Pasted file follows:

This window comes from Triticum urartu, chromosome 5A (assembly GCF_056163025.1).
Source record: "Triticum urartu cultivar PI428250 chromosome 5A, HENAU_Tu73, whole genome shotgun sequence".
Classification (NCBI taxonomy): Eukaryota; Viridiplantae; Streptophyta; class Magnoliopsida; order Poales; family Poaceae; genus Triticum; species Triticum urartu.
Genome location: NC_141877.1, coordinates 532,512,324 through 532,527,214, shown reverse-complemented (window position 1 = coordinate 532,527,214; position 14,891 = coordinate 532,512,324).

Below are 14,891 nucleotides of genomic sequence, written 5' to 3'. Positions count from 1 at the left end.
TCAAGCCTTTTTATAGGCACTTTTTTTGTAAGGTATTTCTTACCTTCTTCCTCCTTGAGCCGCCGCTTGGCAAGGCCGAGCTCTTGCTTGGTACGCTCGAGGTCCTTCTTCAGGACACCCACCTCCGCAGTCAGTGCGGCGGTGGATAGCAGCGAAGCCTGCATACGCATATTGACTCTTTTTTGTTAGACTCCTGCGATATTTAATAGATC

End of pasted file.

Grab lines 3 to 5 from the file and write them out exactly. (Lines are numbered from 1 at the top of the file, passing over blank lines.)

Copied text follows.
Classification (NCBI taxonomy): Eukaryota; Viridiplantae; Streptophyta; class Magnoliopsida; order Poales; family Poaceae; genus Triticum; species Triticum urartu.
Genome location: NC_141877.1, coordinates 532,512,324 through 532,527,214, shown reverse-complemented (window position 1 = coordinate 532,527,214; position 14,891 = coordinate 532,512,324).

Below are 14,891 nucleotides of genomic sequence, written 5' to 3'. Positions count from 1 at the left end.